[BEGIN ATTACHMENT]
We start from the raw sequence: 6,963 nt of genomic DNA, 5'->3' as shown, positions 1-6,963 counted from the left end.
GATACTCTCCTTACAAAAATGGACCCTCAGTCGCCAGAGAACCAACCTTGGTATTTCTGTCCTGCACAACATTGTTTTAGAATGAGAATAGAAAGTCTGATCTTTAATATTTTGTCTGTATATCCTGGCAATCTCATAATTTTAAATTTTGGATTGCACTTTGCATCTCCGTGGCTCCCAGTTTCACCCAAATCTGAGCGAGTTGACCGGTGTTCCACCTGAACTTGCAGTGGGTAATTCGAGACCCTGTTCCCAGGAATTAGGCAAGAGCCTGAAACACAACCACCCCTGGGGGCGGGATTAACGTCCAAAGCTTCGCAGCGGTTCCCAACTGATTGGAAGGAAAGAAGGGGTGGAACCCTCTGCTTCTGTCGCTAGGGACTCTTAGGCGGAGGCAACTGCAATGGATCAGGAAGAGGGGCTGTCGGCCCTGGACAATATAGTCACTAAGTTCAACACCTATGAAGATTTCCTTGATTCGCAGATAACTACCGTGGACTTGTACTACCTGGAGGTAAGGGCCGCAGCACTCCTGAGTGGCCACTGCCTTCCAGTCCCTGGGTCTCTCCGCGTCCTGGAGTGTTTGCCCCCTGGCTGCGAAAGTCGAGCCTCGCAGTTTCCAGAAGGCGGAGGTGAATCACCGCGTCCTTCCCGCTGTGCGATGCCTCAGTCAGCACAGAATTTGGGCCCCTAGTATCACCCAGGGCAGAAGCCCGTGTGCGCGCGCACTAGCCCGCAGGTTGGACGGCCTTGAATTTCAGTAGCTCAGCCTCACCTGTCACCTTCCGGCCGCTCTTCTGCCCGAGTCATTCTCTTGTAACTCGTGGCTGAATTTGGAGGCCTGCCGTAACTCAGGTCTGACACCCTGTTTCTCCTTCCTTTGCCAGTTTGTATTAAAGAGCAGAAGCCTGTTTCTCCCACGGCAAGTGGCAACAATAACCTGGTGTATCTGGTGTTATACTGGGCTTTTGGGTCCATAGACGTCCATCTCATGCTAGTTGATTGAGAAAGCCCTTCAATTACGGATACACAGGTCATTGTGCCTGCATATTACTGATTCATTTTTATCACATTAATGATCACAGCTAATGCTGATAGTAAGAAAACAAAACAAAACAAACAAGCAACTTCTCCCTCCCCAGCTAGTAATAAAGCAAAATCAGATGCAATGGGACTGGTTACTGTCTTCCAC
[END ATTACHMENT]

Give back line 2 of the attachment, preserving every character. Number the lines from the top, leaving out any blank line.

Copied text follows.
GATACTCTCCTTACAAAAATGGACCCTCAGTCGCCAGAGAACCAACCTTGGTATTTCTGTCCTGCACAACATTGTTTTAGAATGAGAATAGAAAGTCTGATCTTTAATATTTTGTCTGTATATCCTGGCAATCTCATAATTTTAAATTTTGGATTGCACTTTGCATCTCCGTGGCTCCCAGTTTCACCCAAATCTGAGCGAGTTGACCGGTGTTCCACCTGAACTTGCAGTGGGTAATTCGAGACCCTGTTCCCAGGAATTAGGCAAGAGCCTGAAACACAACCACCCCTGGGGGCGGGATTAACGTCCAAAGCTTCGCAGCGGTTCCCAACTGATTGGAAGGAAAGAAGGGGTGGAACCCTCTGCTTCTGTCGCTAGGGACTCTTAGGCGGAGGCAACTGCAATGGATCAGGAAGAGGGGCTGTCGGCCCTGGACAATATAGTCACTAAGTTCAACACCTATGAAGATTTCCTTGATTCGCAGATAACTACCGTGGACTTGTACTACCTGGAGGTAAGGGCCGCAGCACTCCTGAGTGGCCACTGCCTTCCAGTCCCTGGGTCTCTCCGCGTCCTGGAGTGTTTGCCCCCTGGCTGCGAAAGTCGAGCCTCGCAGTTTCCAGAAGGCGGAGGTGAATCACCGCGTCCTTCCCGCTGTGCGATGCCTCAGTCAGCACAGAATTTGGGCCCCTAGTATCACCCAGGGCAGAAGCCCGTGTGCGCGCGCACTAGCCCGCAGGTTGGACGGCCTTGAATTTCAGTAGCTCAGCCTCACCTGTCACCTTCCGGCCGCTCTTCTGCCCGAGTCATTCTCTTGTAACTCGTGGCTGAATTTGGAGGCCTGCCGTAACTCAGGTCTGACACCCTGTTTCTCCTTCCTTTGCCAGTTTGTATTAAAGAGCAGAAGCCTGTTTCTCCCACGGCAAGTGGCAACAATAACCTGGTGTATCTGGTGTTATACTGGGCTTTTGGGTCCATAGACGTCCATCTCATGCTAGTTGATTGAGAAAGCCCTTCAATTACGGATACACAGGTCATTGTGCCTGCATATTACTGATTCATTTTTATCACATTAATGATCACAGCTAATGCTGATAGTAAGAAAACAAAACAAAACAAACAAGCAACTTCTCCCTCCCCAGCTAGTAATAAAGCAAAATCAGATGCAATGGGACTGGTTACTGTCTTCCAC